Rafts Stopping for the Night near the City of Staritsa
In the summer of 1910, Russian photographer Sergei Mikhailovich Prokudin-Gorskii (1863–1944) traveled and photographed extensively in Tver’ Province northwest of Moscow, including in the town of Staritsa, the population of which in that year was 6,654. Located near the confluence of the Staritsa River with the Volga, Staritsa was founded in 1297 as a fortress by Prince Mikhail Yaroslavich of Tver’ (1272-1318). The town was absorbed into Muscovy in 1485. This south view up the Volga under a cloudy sky includes the river’s right (east) bank with the southwest corner of the Dormition Monastery wall on the left. On the right is the left (west) bank of the Volga with the town market square. To the left of the central market, with its arcaded trading buildings, is the Church of Saint Nicholas, built in 1784-1814, with a bell tower erected in 1843. In the middle background is the Church of the Ascension. The two banks are connected by a wooden pontoon bridge. In the foreground log rafts are moored for the night before continuing to saw mills down the river. Prokudin-Gorskii used a special color photography process to create a visual record of the Russian Empire in the early 20th century. Some of his photographs date from about 1905, but the bulk of his work is from between 1909 and 1915, when, with the support of Tsar Nicholas II and the Ministry of Transportation, he undertook extended trips through many different parts of the empire.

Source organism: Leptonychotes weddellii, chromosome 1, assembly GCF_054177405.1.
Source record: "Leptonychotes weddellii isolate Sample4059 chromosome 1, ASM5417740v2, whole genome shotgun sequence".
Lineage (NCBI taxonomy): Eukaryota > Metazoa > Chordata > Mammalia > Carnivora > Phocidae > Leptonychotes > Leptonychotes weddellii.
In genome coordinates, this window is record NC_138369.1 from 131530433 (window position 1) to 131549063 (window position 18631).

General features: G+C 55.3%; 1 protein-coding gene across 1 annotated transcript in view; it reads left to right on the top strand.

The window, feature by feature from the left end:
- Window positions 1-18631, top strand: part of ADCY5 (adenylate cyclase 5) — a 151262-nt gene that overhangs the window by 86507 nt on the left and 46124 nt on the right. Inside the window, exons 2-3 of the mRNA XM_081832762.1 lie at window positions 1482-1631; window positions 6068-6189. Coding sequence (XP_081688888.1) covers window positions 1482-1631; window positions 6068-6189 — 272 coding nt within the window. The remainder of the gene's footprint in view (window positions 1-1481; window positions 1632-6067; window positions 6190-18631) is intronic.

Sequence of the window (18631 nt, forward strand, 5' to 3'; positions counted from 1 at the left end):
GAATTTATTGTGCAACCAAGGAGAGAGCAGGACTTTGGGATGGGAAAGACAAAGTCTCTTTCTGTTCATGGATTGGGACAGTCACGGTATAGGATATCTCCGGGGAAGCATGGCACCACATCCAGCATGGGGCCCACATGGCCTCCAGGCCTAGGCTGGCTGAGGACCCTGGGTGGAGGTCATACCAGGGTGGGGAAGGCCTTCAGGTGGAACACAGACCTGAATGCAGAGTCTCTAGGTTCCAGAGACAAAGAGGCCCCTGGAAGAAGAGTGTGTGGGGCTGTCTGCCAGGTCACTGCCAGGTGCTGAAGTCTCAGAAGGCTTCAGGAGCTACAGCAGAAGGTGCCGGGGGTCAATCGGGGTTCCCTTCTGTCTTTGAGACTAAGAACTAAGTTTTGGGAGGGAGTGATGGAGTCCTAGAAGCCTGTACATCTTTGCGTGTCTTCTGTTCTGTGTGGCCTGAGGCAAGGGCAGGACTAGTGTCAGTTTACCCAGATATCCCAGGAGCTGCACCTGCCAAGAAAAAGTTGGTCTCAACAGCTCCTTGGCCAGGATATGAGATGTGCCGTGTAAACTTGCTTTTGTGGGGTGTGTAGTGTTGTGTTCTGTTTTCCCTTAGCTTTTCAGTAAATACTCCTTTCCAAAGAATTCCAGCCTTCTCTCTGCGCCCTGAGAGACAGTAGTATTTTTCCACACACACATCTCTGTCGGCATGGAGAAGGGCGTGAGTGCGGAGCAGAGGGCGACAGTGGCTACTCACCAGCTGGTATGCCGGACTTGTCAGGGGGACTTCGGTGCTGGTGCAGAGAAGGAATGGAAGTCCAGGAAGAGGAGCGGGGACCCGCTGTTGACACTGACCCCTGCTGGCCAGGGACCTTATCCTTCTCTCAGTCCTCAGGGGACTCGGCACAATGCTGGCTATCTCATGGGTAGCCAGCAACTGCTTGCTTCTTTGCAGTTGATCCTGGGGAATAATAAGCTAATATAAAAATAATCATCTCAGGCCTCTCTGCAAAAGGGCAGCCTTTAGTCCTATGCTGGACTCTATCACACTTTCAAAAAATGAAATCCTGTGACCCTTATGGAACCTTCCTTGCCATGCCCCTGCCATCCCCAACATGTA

Title in Original Language
Остановка плотов на ночь у г. Старицы
Type of Item
Glass negative (presented as a digital color composite)
- Prokudin-Gorskii’s photographic work survives primarily in two forms: 1,901 black-and-white triple-frame glass plate negatives, made with color separation filters, which Prokudin-Gorskii used to make color prints and lantern slides; and 12 albums of sepia-tone prints, made from the glass negatives, which Prokudin-Gorskii compiled as a record of his travels and studies. The Library of Congress purchased the glass plate negatives and the albums from the Prokudin-Gorskii family in 1948. In 2004, the Library of Congress had digital color composites made from all the surviving glass negatives using a software algorithm to automatically align the color components. As with most historical photographs, title and subject identifications are corrected and enhanced through new research. Current information on the collection is at http://www.loc.gov/pictures/collection/prok/.
Last updated: January 13, 2017